I made a tassel of fringe on an eye pin (going through the eye), went through the beaded bead, added a white bead larger than the hole and formed a wrapped loop.  The wraps snugged the tassel up against the bottom of the bead. 

This is actually on the pull chain for a ceiling fan which gets only occasional use.

The green bead was covered in a similar way with purple and yellow beads, accented with amethyst beads (sorry, no picture).  The blue bead still awaits it’s transformation!

Different needles have different uses, but which ones do you use regularly?  I have three favorites: a #12 milliners needle, a #12 quilting needle, and a curved needle.

I use the milliners needle for almost everything.  The eye is the same diameter as the needle, so I know if I can get half the needle through, the rest should pull through as well.  It’s long and springy, which I like, but I also tend to bend them with use.  I’ll keep using the bent needle until it breaks! Its smaller size also makes it easier to use with smaller beads.  I got my current needles from a store that is no longer in business, so I’ll need to find a new source! (Just looked – Beadcats has these too!)

I use the quilting needle for most bead-weaving projects, and for burying the end of the thread on crochet bracelets.  I can’t get the thicker thread I use for crocheting through the eye on the milliner’s needle.  I also tend to use a thread until it’s too short to tie a knot, so sometimes I switch to a quilting needle to end a thread since it’s shorter.  I’ve stashed so many packs of quilting needles I may not need to ever buy another!

I use the curved needle for sculptural works.  I can angle it anywhere I need, and I can get from one side of a sculpture to another (usually).  The only tricky part with a curved need for me is remembering to always push the beads off the needle onto the thread before I move the needle too far away from the bead mat!  It only takes a few times of having to pick the beads up twice to get me back on track.  I get my curved needles from Beadcats.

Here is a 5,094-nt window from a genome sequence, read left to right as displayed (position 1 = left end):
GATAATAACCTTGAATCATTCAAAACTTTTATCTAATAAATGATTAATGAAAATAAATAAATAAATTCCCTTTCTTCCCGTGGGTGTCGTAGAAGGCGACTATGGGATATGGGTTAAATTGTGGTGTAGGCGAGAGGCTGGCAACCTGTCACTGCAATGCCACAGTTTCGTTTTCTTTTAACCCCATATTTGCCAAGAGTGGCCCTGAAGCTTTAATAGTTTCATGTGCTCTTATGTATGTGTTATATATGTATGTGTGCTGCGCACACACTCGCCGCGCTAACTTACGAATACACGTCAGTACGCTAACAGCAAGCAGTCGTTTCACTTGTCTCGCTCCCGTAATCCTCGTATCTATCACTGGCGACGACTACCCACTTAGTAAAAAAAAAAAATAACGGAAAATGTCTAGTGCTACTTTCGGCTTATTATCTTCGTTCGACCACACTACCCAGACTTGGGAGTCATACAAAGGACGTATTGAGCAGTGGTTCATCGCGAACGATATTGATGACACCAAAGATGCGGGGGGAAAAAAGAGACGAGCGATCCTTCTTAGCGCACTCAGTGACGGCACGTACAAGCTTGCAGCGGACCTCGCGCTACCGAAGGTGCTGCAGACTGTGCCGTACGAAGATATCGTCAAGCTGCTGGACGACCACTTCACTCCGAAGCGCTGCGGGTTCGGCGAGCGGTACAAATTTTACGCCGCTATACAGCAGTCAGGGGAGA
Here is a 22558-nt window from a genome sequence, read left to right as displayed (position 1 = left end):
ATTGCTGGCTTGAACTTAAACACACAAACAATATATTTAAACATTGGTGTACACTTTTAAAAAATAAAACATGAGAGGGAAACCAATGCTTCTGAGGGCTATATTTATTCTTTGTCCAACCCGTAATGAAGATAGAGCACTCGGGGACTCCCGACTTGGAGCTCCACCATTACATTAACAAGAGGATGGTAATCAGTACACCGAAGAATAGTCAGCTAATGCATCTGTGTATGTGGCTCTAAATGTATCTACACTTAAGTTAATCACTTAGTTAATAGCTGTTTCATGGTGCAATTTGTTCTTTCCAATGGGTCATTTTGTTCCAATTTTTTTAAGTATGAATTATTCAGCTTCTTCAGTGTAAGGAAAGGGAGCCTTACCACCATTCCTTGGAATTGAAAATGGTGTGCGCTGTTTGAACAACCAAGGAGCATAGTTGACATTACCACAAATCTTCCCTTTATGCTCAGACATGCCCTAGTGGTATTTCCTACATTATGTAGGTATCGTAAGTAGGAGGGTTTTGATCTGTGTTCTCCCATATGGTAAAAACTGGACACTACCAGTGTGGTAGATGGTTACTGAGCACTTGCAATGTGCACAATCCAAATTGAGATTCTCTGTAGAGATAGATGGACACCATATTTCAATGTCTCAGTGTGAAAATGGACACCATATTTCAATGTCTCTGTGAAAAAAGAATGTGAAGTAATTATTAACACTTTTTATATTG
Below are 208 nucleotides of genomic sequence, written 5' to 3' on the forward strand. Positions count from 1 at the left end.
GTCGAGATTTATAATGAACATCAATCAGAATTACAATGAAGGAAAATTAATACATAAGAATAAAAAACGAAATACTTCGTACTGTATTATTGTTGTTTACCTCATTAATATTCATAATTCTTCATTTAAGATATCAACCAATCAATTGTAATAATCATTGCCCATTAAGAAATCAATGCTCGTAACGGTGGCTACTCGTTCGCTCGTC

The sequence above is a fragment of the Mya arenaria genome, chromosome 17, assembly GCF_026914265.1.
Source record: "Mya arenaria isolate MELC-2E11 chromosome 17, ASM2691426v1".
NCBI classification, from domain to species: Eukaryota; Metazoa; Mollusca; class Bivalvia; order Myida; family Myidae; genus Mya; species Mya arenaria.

Bubbles necklace

IMG_0130Bubbles has at its center a lovely agate with swirls of white that came from Walker Valley WA.  The agate is secured with a bead cage.  I like the openness of the cage, it lets the light bounce through the translucency of the stone.  There is foil glued to the back of the stone to help prevent the color of the felt base showing through the stone.  Mother of pearl heishi mimic the white swirls in the stone.IMG_0126The spiral rope necklace goes through a broad band of herringbone sewn to the ultrasuede backing.IMG_0127A lovely thing about this necklace is the spiral rope can be worn with or without the pendant. IMG_0129 The pendant is stitched on felt, backed with ultrasuede and is 1 5/8” by 2 3/8”.  The spiral rope is 20” long with a silver magnetic clasp.

Wedding Daisy Bracelet

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This bracelet is a re-incarnation of a belt I made for my sister’s wedding.  How do they expect you to hang onto a ring 4 sizes too big, 2 bouquets of flowers and chase bees away?  I solved one of those problems by making a daisy chain belt for my dress.   It contains all the colors from the wedding, and had a little satin bag to hold the ring.  It worked great! I put a clasp on both ends, so afterwards I wrapped it around my wrist a few times and put the clasps together.  Unfortunately it stretched out over time, and I didn’t like how the threads were showing.  It sat in a little beaded change purse for a long time, until I transformed it into a multi-strand bracelet with sliding clasp.IMG_0084

It’s still daisy chain, but all the strands are connected at the ends, making it more square stitch.  I had some beads left over, so I added a row of individual daisy flowers as a ruffle at the clasp.

This is also my first post using Window Live Writer.  I have problems downloading pictures to use online blog editors, so I’m hoping since this is already on my computer it will be much faster – we’ll see how long it takes to download an entire post!